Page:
Joyman Lee, ‘Settlor’s Retention of Powers in Civil Law Trusts’

… This article examines the role of the settlor in civil law trusts with reference to the Japanese and Chinese trusts as well as the French fiducie. Unlike the common law trust, which Donovan Waters describes as the ‘property model’ in the sense that ‘it is the proprietary element that particularly catches attention’, the ‘obligational model’ which characterises civilian trusts is based on an agreement between the settlor and the trustee. What the basic distinction does not capture is the diversity of doctrinal structures within the obligation model: the Japanese trust, for example, provides a powerful proprietary remedy resembling rescission in the English sense, whereas the French fiducie is strongly contractual, and trustee duties are owed to the settlor rather than the beneficiary. In all obligational models, the settlor is usually the person charged with policing the performance of the trust. While the precise designation of powers and duties to each part of the trust structure is a matter of institutional design, it is submitted that unless the settlor is subjected to some form of fiduciary control, it would be meaningless to describe the institution as a trust comparable to the common law trust, because property would not have meaningfully departed the settlor’s hands. The historical neglect of this question stems in part from the lack of taxation considerations in civilian trusts. Unlike the English trust, where the designation of property as remaining within the settlor’s control may render the settlor liable for income tax on trust property, in civilian jurisdictions trust taxation lacks the sophistication of common law systems. Consequently, the pressures for a clarification of the roles of trusts parties, especially that of the settlor, have to come from the practical purposes which the trust is designed to achieve, including the goal of preventing the settlor’s contract creditors from enforcing their claims against the trust …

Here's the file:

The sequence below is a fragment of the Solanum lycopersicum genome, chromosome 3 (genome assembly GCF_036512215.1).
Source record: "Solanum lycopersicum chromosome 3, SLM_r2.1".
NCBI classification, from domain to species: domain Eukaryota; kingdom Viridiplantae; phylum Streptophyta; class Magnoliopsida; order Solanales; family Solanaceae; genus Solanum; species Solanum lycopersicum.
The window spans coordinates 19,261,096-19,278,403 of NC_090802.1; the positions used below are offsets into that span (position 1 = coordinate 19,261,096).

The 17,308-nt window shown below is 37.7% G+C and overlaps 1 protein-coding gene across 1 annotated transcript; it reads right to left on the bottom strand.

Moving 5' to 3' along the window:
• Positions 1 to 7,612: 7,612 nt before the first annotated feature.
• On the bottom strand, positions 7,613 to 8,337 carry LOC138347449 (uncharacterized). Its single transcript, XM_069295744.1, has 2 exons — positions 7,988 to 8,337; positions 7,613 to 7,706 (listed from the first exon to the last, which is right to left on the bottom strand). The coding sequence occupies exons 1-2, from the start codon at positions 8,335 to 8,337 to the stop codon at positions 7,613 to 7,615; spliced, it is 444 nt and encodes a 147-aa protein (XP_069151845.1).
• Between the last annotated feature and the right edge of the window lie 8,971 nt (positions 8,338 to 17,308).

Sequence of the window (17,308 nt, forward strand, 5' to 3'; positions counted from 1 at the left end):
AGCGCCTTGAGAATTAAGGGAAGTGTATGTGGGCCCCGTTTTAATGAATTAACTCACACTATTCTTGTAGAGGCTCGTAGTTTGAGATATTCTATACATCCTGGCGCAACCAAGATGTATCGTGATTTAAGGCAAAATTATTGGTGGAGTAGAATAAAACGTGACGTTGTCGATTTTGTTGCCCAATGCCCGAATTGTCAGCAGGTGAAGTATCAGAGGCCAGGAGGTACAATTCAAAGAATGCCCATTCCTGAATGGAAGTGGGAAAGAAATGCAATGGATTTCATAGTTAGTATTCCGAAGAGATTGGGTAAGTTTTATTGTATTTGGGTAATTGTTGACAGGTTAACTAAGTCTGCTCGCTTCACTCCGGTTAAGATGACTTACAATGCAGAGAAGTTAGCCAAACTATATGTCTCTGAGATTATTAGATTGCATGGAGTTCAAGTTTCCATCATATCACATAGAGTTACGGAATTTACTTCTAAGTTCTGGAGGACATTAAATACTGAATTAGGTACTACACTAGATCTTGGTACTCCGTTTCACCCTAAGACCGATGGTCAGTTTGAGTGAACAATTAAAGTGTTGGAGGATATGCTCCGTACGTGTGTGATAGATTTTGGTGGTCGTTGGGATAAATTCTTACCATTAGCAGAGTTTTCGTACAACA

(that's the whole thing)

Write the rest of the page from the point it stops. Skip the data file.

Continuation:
Joyman Lee, ‘Settlor’s Retention of Powers in Civil Law Trusts’ (2021) 35(2) Trust Law International 90.

First posted 2021-09-11 10:00:36

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